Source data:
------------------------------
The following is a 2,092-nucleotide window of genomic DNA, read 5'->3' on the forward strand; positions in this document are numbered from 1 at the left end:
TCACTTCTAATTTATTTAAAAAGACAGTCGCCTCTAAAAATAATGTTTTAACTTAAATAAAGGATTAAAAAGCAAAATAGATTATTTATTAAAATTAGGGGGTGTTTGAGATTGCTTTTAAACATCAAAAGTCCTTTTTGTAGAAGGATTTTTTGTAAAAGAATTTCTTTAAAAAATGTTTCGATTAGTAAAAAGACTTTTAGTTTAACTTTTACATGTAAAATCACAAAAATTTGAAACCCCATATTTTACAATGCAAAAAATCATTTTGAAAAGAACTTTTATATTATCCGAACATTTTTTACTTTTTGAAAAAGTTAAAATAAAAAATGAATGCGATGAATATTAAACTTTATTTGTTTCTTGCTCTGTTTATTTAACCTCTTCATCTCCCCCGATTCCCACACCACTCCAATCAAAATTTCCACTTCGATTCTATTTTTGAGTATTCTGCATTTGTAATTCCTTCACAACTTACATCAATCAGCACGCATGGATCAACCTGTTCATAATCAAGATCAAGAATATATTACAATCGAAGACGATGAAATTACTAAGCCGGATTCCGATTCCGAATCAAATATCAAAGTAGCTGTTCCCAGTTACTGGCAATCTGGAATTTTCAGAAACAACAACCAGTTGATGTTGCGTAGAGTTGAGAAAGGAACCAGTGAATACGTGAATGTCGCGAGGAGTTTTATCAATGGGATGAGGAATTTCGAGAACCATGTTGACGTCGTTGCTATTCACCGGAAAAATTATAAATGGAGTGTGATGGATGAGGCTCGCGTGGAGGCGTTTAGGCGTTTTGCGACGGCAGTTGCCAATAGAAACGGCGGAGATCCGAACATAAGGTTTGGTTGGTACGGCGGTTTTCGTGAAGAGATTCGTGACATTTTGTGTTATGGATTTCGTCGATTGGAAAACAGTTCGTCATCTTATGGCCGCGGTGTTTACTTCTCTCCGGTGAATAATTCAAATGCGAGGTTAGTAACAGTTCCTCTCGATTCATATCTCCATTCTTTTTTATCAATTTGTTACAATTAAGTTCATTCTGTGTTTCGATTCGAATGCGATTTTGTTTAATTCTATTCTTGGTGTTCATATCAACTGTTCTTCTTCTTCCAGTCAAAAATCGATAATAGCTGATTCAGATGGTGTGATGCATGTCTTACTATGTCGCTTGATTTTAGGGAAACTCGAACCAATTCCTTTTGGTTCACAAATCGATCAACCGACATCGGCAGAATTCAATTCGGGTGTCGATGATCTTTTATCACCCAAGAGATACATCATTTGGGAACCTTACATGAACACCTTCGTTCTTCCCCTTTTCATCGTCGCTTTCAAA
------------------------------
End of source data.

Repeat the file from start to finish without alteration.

The following is a 2,092-nucleotide window of genomic DNA, read 5'->3' on the forward strand; positions in this document are numbered from 1 at the left end:
TCACTTCTAATTTATTTAAAAAGACAGTCGCCTCTAAAAATAATGTTTTAACTTAAATAAAGGATTAAAAAGCAAAATAGATTATTTATTAAAATTAGGGGGTGTTTGAGATTGCTTTTAAACATCAAAAGTCCTTTTTGTAGAAGGATTTTTTGTAAAAGAATTTCTTTAAAAAATGTTTCGATTAGTAAAAAGACTTTTAGTTTAACTTTTACATGTAAAATCACAAAAATTTGAAACCCCATATTTTACAATGCAAAAAATCATTTTGAAAAGAACTTTTATATTATCCGAACATTTTTTACTTTTTGAAAAAGTTAAAATAAAAAATGAATGCGATGAATATTAAACTTTATTTGTTTCTTGCTCTGTTTATTTAACCTCTTCATCTCCCCCGATTCCCACACCACTCCAATCAAAATTTCCACTTCGATTCTATTTTTGAGTATTCTGCATTTGTAATTCCTTCACAACTTACATCAATCAGCACGCATGGATCAACCTGTTCATAATCAAGATCAAGAATATATTACAATCGAAGACGATGAAATTACTAAGCCGGATTCCGATTCCGAATCAAATATCAAAGTAGCTGTTCCCAGTTACTGGCAATCTGGAATTTTCAGAAACAACAACCAGTTGATGTTGCGTAGAGTTGAGAAAGGAACCAGTGAATACGTGAATGTCGCGAGGAGTTTTATCAATGGGATGAGGAATTTCGAGAACCATGTTGACGTCGTTGCTATTCACCGGAAAAATTATAAATGGAGTGTGATGGATGAGGCTCGCGTGGAGGCGTTTAGGCGTTTTGCGACGGCAGTTGCCAATAGAAACGGCGGAGATCCGAACATAAGGTTTGGTTGGTACGGCGGTTTTCGTGAAGAGATTCGTGACATTTTGTGTTATGGATTTCGTCGATTGGAAAACAGTTCGTCATCTTATGGCCGCGGTGTTTACTTCTCTCCGGTGAATAATTCAAATGCGAGGTTAGTAACAGTTCCTCTCGATTCATATCTCCATTCTTTTTTATCAATTTGTTACAATTAAGTTCATTCTGTGTTTCGATTCGAATGCGATTTTGTTTAATTCTATTCTTGGTGTTCATATCAACTGTTCTTCTTCTTCCAGTCAAAAATCGATAATAGCTGATTCAGATGGTGTGATGCATGTCTTACTATGTCGCTTGATTTTAGGGAAACTCGAACCAATTCCTTTTGGTTCACAAATCGATCAACCGACATCGGCAGAATTCAATTCGGGTGTCGATGATCTTTTATCACCCAAGAGATACATCATTTGGGAACCTTACATGAACACCTTCGTTCTTCCCCTTTTCATCGTCGCTTTCAAA